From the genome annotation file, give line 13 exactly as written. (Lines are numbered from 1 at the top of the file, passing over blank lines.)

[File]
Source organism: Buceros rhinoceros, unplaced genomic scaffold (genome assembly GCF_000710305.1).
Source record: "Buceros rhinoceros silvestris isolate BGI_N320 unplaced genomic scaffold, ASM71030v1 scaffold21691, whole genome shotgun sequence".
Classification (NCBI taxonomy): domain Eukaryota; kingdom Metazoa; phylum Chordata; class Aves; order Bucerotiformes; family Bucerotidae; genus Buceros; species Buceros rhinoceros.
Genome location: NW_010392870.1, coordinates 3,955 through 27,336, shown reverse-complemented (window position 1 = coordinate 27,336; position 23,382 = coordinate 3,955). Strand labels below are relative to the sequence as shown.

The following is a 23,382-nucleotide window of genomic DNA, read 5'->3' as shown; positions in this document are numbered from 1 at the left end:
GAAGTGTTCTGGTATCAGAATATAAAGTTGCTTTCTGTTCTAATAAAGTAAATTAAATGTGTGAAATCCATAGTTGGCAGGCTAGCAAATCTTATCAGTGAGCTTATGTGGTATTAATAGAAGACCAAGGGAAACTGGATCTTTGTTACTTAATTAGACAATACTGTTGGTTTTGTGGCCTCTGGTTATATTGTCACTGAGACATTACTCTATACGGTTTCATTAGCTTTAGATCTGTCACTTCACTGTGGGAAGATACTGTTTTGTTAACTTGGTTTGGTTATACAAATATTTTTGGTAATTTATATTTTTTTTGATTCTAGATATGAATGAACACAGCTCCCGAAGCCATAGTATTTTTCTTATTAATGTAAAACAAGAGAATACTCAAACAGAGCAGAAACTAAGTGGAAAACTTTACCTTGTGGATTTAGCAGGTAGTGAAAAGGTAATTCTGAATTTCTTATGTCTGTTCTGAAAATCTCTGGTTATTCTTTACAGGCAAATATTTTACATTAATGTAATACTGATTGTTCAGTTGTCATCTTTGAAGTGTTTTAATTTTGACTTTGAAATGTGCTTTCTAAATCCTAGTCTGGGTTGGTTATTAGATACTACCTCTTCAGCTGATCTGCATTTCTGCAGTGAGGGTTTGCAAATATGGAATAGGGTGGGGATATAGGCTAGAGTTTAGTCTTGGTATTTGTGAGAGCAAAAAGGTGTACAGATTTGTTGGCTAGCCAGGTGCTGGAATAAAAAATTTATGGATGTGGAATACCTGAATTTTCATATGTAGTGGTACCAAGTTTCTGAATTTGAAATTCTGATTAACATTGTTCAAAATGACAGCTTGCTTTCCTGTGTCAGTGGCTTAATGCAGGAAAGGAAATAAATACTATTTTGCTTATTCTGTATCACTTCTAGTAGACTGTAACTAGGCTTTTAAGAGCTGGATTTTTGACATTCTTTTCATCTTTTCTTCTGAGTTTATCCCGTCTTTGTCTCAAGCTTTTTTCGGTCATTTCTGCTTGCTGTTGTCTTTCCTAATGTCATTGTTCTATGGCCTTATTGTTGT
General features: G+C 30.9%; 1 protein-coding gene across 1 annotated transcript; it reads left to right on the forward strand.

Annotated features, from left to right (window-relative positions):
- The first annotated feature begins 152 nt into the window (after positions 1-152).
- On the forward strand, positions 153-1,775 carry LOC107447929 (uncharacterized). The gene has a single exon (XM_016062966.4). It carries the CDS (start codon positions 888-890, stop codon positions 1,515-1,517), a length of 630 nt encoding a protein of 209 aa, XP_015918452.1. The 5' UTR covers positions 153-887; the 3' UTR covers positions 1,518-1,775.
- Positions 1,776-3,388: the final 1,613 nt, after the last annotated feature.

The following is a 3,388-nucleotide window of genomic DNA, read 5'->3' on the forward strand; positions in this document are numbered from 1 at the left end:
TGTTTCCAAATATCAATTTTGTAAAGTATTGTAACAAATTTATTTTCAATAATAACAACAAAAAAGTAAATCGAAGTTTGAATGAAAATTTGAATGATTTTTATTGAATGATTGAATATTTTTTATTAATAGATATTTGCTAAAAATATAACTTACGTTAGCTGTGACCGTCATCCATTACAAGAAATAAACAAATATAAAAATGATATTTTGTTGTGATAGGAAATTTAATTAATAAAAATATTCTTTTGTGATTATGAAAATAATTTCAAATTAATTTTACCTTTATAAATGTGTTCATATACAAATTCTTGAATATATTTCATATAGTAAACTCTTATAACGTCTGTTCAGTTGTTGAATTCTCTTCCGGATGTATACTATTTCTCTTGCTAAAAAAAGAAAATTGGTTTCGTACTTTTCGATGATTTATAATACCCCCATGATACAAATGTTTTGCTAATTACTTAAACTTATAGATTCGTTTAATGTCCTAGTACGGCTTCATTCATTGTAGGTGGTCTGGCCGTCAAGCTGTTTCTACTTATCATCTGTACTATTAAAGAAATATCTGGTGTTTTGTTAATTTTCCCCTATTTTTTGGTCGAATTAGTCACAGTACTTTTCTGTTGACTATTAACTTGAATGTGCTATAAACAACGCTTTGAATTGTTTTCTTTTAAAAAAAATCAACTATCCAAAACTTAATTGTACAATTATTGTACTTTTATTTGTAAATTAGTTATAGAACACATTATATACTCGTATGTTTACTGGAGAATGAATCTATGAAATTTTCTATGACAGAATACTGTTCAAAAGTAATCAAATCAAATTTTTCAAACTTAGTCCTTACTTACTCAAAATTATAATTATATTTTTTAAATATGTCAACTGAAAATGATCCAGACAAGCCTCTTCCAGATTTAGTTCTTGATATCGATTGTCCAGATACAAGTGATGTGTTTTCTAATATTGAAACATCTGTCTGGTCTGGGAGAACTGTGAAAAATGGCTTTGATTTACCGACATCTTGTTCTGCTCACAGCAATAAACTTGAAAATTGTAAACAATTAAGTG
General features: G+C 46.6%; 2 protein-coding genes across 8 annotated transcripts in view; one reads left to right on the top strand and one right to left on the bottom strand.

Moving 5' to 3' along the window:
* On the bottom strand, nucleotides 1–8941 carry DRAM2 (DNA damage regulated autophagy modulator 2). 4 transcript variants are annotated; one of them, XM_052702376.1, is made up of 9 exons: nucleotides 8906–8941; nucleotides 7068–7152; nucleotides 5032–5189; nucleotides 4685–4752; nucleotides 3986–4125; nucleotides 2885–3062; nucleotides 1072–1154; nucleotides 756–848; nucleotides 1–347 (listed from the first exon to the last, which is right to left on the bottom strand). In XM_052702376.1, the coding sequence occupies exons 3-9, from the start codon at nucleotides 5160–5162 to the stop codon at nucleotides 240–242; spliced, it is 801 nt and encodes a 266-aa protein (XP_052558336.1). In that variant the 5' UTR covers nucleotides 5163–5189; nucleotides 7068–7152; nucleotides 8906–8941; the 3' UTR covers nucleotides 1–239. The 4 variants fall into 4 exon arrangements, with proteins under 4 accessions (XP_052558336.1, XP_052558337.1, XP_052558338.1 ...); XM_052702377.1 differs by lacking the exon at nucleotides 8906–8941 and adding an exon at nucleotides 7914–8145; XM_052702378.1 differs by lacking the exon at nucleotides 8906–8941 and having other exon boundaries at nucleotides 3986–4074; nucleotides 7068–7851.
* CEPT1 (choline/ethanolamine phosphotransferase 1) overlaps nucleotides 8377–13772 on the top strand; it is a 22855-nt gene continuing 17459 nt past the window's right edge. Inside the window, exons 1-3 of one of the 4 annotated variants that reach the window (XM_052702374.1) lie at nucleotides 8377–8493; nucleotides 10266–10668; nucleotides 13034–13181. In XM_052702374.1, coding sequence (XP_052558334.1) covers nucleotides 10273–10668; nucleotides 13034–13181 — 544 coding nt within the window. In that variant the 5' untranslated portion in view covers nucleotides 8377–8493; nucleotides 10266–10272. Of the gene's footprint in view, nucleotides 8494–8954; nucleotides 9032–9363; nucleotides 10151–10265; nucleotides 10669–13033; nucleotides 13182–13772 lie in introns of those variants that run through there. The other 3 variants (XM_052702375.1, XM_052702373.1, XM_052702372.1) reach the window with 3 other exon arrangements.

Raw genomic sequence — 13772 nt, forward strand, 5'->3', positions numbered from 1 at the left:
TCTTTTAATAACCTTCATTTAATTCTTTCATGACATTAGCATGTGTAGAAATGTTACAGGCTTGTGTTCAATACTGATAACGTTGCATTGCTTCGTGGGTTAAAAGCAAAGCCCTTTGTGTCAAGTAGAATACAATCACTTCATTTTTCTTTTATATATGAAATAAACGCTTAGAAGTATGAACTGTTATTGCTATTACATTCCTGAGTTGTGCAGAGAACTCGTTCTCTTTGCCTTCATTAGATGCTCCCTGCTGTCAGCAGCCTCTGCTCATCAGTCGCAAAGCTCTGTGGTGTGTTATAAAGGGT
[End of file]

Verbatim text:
TGTTTCCAAATATCAATTTTGTAAAGTATTGTAACAAATTTATTTTCAATAATAACAACAAAAAAGTAAATCGAAGTTTGAATGAAAATTTGAATGATTTTTATTGAATGATTGAATATTTTTTATTAATAGATATTTGCTAAAAATATAACTTACGTTAGCTGTGACCGTCATCCATTACAAGAAATAAACAAATATAAAAATGATATTTTGTTGTGATAGGAAATTTAATTAATAAAAATATTCTTTTGTGATTATGAAAATAATTTCAAATTAATTTTACCTTTATAAATGTGTTCATATACAAATTCTTGAATATATTTCATATAGTAAACTCTTATAACGTCTGTTCAGTTGTTGAATTCTCTTCCGGATGTATACTATTTCTCTTGCTAAAAAAAGAAAATTGGTTTCGTACTTTTCGATGATTTATAATACCCCCATGATACAAATGTTTTGCTAATTACTTAAACTTATAGATTCGTTTAATGTCCTAGTACGGCTTCATTCATTGTAGGTGGTCTGGCCGTCAAGCTGTTTCTACTTATCATCTGTACTATTAAAGAAATATCTGGTGTTTTGTTAATTTTCCCCTATTTTTTGGTCGAATTAGTCACAGTACTTTTCTGTTGACTATTAACTTGAATGTGCTATAAACAACGCTTTGAATTGTTTTCTTTTAAAAAAAATCAACTATCCAAAACTTAATTGTACAATTATTGTACTTTTATTTGTAAATTAGTTATAGAACACATTATATACTCGTATGTTTACTGGAGAATGAATCTATGAAATTTTCTATGACAGAATACTGTTCAAAAGTAATCAAATCAAATTTTTCAAACTTAGTCCTTACTTACTCAAAATTATAATTATATTTTTTAAATATGTCAACTGAAAATGATCCAGACAAGCCTCTTCCAGATTTAGTTCTTGATATCGATTGTCCAGATACAAGTGATGTGTTTTCTAATATTGAAACATCTGTCTGGTCTGGGAGAACTGTGAAAAATGGCTTTGATTTACCGACATCTTGTTCTGCTCACAGCAATAAACTTGAAAATTGTAAACAATTAAGTG